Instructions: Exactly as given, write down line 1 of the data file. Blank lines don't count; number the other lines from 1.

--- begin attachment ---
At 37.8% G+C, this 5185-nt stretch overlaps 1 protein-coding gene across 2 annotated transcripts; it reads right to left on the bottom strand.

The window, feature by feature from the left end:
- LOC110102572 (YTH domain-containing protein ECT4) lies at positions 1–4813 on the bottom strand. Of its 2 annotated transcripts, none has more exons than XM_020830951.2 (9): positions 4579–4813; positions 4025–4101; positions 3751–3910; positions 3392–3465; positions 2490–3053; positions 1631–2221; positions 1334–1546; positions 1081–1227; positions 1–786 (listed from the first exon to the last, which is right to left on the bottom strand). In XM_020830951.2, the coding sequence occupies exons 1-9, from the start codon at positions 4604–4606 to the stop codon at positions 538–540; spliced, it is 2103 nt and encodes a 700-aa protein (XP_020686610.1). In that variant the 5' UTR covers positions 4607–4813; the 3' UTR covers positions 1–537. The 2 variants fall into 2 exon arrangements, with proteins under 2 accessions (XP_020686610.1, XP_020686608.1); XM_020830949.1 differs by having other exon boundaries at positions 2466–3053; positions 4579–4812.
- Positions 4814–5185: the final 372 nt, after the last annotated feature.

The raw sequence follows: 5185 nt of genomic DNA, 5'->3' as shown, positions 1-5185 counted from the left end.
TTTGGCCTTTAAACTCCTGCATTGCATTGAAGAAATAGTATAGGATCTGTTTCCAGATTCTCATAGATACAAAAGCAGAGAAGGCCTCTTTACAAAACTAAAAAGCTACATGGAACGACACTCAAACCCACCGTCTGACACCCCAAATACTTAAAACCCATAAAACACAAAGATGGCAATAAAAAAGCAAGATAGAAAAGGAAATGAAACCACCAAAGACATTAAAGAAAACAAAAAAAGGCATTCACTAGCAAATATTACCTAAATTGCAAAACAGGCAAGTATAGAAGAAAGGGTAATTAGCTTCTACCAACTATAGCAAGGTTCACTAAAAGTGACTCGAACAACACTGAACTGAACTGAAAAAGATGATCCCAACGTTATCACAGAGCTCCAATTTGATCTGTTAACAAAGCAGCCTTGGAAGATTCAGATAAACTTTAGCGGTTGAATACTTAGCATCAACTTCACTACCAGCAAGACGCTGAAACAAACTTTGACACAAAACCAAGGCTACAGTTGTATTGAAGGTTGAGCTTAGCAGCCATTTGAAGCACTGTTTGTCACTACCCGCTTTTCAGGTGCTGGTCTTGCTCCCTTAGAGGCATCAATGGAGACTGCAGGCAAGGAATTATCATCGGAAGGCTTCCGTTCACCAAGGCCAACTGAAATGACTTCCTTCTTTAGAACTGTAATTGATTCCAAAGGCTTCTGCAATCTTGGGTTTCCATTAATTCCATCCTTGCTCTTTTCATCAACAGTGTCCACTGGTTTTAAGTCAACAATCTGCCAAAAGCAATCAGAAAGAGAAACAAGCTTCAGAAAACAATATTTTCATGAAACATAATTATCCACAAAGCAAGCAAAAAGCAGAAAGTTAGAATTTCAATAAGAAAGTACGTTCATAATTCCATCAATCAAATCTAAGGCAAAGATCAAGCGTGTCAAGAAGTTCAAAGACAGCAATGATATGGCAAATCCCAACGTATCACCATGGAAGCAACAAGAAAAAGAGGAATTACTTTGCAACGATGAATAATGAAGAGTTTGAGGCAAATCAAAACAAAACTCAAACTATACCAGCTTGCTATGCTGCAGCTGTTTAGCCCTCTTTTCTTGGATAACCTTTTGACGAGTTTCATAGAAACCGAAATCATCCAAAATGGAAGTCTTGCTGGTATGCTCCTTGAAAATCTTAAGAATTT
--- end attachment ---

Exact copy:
At 37.8% G+C, this 5185-nt stretch overlaps 1 protein-coding gene across 2 annotated transcripts; it reads right to left on the bottom strand.